Is the Tea Party racist? It all depends on what you mean by racist. For conservatives, for the most part, racism means personal animus: Would you invite your black neighbor over for dinner? For liberals, and especially African Americans, racism means structural unfairness: Why don’t you have any black neighbors? To see racism as personal animus is to largely divorce it from public policy. If you don’t knowingly discriminate in your own life, you’re not a racist, even if you support policies that dramatically exacerbate disparities between whites and blacks. To see racism as structural unfairness, by contrast, is to see race and public policy as inexorably intertwined. If you replace “anti-black” with “anti-Christian” or “anti-military,” you can see the same basic divide—is bigotry personal or structural?—but with liberals and conservatives switching sides. For your average liberal, being anti-military or anti-Christian means cursing at a soldier or pastor on the street.
For your average conservative, being anti-military means cutting the defense budget and being anti-Christian means opposing prayer in schools. The nub, once again, is whether public policy is mostly irrelevant to group prejudice, or the arena where such prejudice takes its most profound form.
More white working-class kids at Harvard would mean an American educational elite less easily caricatured by Fox News, and more able to speak across the red-blue divide.
This lies at the heart of what the NAACPers and the Tea Partiers have been shouting about in recent days. In general, I think the NAACPers are right: Race still plays a large role in the structural inequities of American life. But it doesn’t play as large a role as it used to. In the last generation, partly because of affirmative action, the American elite has become far more multiracial (and far more female and multiethnic) than it once was. Barack Obama, Bobby Jindal, Sonia Sotomayor, and Elena Kagan all reflect a new cadre of Ivy League-educated, post-baby boomers who, in terms of race, ethnicity and gender, “look like America” far more than their predecessors. In class terms, however, they remain quite distinct. As Ross Douthat recently pointed out in The New York Times, the combination of race-based affirmative action (which favors middle-class black and Hispanic kids), immigrant overachievement (which ensures a significant representation of Asians), legacy admissions (which favors rich white kids) and the high cost of private colleges (ditto) means that working-class whites, especially from the South and Midwest, are badly underrepresented on elite campuses. In the coming years, this problem will likely grow worse as America’s top universities, trying to adapt to the “post-American world,” increasingly seek out students from beyond America’s shores. Thus, if Obama’s generation of Harvard Law grads are multiracial and multicultural, their successors will be increasingly multinational as well.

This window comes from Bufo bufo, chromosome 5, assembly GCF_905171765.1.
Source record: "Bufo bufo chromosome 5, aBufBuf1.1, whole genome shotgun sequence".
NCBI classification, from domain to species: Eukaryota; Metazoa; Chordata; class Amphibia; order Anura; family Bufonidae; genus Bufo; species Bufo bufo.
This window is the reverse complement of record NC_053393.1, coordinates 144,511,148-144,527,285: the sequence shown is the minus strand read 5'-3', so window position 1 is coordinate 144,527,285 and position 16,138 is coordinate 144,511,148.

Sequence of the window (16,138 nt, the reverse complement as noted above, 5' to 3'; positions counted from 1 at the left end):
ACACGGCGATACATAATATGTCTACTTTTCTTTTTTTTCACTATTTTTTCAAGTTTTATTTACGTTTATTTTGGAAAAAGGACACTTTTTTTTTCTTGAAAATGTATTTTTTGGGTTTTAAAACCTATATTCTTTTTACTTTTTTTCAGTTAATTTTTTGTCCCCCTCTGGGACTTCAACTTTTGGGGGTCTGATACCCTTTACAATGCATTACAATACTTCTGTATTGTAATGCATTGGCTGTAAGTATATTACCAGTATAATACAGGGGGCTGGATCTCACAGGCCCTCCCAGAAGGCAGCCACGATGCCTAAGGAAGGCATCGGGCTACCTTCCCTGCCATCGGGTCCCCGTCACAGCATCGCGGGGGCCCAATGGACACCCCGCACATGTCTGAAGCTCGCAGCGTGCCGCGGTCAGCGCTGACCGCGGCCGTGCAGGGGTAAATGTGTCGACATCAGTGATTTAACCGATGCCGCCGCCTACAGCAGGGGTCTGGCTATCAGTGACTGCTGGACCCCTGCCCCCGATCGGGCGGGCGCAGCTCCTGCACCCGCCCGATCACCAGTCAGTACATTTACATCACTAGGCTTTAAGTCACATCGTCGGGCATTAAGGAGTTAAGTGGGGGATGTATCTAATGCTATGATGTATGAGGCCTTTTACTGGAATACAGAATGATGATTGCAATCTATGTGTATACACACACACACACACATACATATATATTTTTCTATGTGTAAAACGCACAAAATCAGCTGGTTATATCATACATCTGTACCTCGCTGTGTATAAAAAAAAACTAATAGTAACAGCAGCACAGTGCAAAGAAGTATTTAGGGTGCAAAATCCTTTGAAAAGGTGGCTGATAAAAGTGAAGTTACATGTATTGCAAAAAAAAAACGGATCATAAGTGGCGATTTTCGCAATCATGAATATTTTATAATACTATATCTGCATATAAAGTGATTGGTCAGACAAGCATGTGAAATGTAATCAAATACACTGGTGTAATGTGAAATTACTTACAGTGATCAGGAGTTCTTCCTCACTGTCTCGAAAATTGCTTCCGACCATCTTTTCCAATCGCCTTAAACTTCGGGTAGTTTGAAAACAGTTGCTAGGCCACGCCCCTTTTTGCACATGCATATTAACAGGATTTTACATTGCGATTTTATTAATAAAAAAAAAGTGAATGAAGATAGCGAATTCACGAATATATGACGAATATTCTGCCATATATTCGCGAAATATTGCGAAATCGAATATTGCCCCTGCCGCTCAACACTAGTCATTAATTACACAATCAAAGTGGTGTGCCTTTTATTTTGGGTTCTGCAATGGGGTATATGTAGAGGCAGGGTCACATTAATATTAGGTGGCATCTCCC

In this context, it’s easy to understand why the Tea Partiers—who disproportionately hail from the white working- and middle-class and from the South and Midwest—see themselves not as beneficiaries of race privilege but as victims of a kind of cultural and class underprivilege. Telling them they’re wrong is a recipe for more dialogues of the deaf. The better strategy would for the NAACP and other liberal groups to admit that race isn’t as central to American inequality as it once was, and to embrace class-based affirmative action instead. Not only would class-based affirmative action focus remedial efforts on those African Americans and Hispanics who need it most, it would link their fortunes to those of white working-class kids, and undermine the racial-partisan polarization that has marked the Obama years. More white working-class kids at Harvard would mean an American educational elite less easily caricatured by Fox News, and more able to speak across the red-blue divide.
As it happens, class-based affirmative action is a position President Obama already espouses. Arguing that his own daughters shouldn’t benefit from racial preferences, he told the Chronicle of Higher Education in 2007 that “we should take into account white kids who have been disadvantaged and have grown up in poverty and shown themselves to have what it takes to succeed.” Unfortunately, barely anybody knows that this is Obama’s position. If he publicly said so, he would scramble the highly familiar, highly unproductive debate manifested this week by the Tea Party and the NAACP. He would focus public attention on the deepest divide in American life—class—a divide that, more than race, cuts across the two parties. He would make America’s racial and ideological debate a little less predictable. And in this summer of political tedium and discontent, that would be an accomplishment.
Peter Beinart, senior political writer for The Daily Beast, is associate professor of journalism and political science at City University of New York and a senior fellow at the New America Foundation. His new book, The Icarus Syndrome: A History of American Hubris, is now available from HarperCollins. Follow him on Twitter and Facebook.